A young french girl was working with me and remarked how the fanciest restaurants in America such as the french laundry ruin the food by filling the bread basket with sourdough bread, she said sourdough is great by itself but it "cuts the palate" and interferes with the taste buds..
It would be similar to drinking beer with an expensive meal. Its eating...not dining.
Thats not something I would have thought of but its true.
In France she wasn't a pastry chef, she was a school teacher. Thats what we're up against.
 
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15 yrs ago pastry chef magazine surveyed bakeries , 70% were relying on sandwiches, its probably more now.
So I'm glad I got out even though we were well established.
Then I followed the money into a cafe catering business.
I did that for 5 yrs and sold out, it was more fun working for other people .
All your observations match what I saw , bakeries are dying out, many deserve to, they aren't much better than supermkts anyway. Their time has passed.
Our original location is a cafe now with a bit of baking, thats the trend.

I remember chatting with a french guy , he observed the American food scene is going in various directions, whilst they have impressed with the glamorous food and trends there a distinct lack of understanding "the little tastes".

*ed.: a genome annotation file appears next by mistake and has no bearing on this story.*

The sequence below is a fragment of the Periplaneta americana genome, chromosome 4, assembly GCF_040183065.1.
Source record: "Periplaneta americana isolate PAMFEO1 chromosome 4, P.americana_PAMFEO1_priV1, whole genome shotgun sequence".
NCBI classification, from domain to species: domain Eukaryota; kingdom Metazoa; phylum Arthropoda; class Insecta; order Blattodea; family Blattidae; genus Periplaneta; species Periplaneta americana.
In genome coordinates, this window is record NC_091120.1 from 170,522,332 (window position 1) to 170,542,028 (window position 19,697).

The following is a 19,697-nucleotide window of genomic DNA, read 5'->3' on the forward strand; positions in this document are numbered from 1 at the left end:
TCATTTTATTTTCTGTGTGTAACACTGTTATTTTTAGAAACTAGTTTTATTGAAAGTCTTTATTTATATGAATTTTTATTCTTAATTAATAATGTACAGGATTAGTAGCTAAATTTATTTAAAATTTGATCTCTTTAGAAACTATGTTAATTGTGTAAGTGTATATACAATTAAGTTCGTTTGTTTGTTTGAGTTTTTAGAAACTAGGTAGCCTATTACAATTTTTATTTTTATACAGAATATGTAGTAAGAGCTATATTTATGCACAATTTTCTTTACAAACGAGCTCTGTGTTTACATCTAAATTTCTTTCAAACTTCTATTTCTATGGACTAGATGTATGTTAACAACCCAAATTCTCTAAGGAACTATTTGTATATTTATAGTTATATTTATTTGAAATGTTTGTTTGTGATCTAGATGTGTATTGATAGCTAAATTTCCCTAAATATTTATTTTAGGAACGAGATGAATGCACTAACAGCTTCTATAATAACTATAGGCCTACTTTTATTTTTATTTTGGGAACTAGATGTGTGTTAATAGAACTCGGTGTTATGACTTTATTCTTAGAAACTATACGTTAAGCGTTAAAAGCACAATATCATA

He described little tastes as a slice of raddish with some butter and a sprinkle of salt.
A sandwich made of baguette, roast beef and butter, no mayo, lettuce, tomato, pepper, onions etc etc.
Just the simple clear tastes.
If you walk into a pastry shop in Paris thats what you get and they're all premade on the counter.

No one is ever going to catch the french, I've been surprised over the years but how educated their palate is, not food professionals , just the average citizen.
A young french girl was working with me and remarked how the fanciest restaurants in America such as the french laundry ruin the food by filling the bread basket with sourdough bread, she said sourdough is great by itself but it "cuts the palate" and interferes with the taste buds..
It would be similar to drinking beer with an expensive meal. Its eating...not dining.
Thats not something I would have thought of but its true.
In France she wasn't a pastry chef, she was a school teacher. Thats what we're up against.

Thankfully, I've yet to see a bakery sell sandwiches of any sort, here. I've seen awful "bakeries", I've seen wonderful bakeries, but none that stoop that low, and I wonder how that survey were run. Panera considers itself a "bakery-cafe". I wonder if they count. I don't know when that dreadful chain will go under. $25 for a mix-made bundt cake? Get real. People love chains and mass production. The new American way seems to be either mass production factories masquerading as boutiques, or little craft shops that charge 10x value but sell "the experience." Honest value was forgotten some time ago. When I look at the relics...the 60's bakeries left over, the value strikes me. Quality, scratch products, deep menus, modest prices. That used to be the staple. Now people want "fancy" for a lot more money, or "mass produced" for about the same price. I imagine that lasts as long as the next recession, though.